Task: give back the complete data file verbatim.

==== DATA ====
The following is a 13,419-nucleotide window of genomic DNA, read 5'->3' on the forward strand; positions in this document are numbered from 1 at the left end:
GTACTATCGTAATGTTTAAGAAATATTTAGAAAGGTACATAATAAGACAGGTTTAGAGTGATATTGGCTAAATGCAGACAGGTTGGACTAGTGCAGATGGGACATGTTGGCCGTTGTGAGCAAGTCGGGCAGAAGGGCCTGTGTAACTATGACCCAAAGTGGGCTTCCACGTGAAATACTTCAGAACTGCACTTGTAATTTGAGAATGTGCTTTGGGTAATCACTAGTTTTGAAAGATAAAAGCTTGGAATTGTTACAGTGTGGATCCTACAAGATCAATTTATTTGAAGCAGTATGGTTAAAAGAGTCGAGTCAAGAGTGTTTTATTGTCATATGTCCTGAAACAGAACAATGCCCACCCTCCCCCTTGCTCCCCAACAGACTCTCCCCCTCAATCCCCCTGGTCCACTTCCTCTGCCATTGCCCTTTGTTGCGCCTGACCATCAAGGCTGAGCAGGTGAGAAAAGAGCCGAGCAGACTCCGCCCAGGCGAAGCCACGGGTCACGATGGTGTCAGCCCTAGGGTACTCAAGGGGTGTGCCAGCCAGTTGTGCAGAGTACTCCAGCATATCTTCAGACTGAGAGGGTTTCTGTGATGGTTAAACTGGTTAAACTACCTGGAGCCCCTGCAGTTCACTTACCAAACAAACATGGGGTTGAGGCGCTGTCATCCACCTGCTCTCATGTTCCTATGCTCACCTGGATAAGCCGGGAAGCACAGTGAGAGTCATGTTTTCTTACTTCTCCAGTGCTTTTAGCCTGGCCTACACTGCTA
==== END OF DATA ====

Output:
The following is a 13,419-nucleotide window of genomic DNA, read 5'->3' on the forward strand; positions in this document are numbered from 1 at the left end:
GTACTATCGTAATGTTTAAGAAATATTTAGAAAGGTACATAATAAGACAGGTTTAGAGTGATATTGGCTAAATGCAGACAGGTTGGACTAGTGCAGATGGGACATGTTGGCCGTTGTGAGCAAGTCGGGCAGAAGGGCCTGTGTAACTATGACCCAAAGTGGGCTTCCACGTGAAATACTTCAGAACTGCACTTGTAATTTGAGAATGTGCTTTGGGTAATCACTAGTTTTGAAAGATAAAAGCTTGGAATTGTTACAGTGTGGATCCTACAAGATCAATTTATTTGAAGCAGTATGGTTAAAAGAGTCGAGTCAAGAGTGTTTTATTGTCATATGTCCTGAAACAGAACAATGCCCACCCTCCCCCTTGCTCCCCAACAGACTCTCCCCCTCAATCCCCCTGGTCCACTTCCTCTGCCATTGCCCTTTGTTGCGCCTGACCATCAAGGCTGAGCAGGTGAGAAAAGAGCCGAGCAGACTCCGCCCAGGCGAAGCCACGGGTCACGATGGTGTCAGCCCTAGGGTACTCAAGGGGTGTGCCAGCCAGTTGTGCAGAGTACTCCAGCATATCTTCAGACTGAGAGGGTTTCTGTGATGGTTAAACTGGTTAAACTACCTGGAGCCCCTGCAGTTCACTTACCAAACAAACATGGGGTTGAGGCGCTGTCATCCACCTGCTCTCATGTTCCTATGCTCACCTGGATAAGCCGGGAAGCACAGTGAGAGTCATGTTTTCTTACTTCTCCAGTGCTTTTAGCCTGGCCTACACTGCTA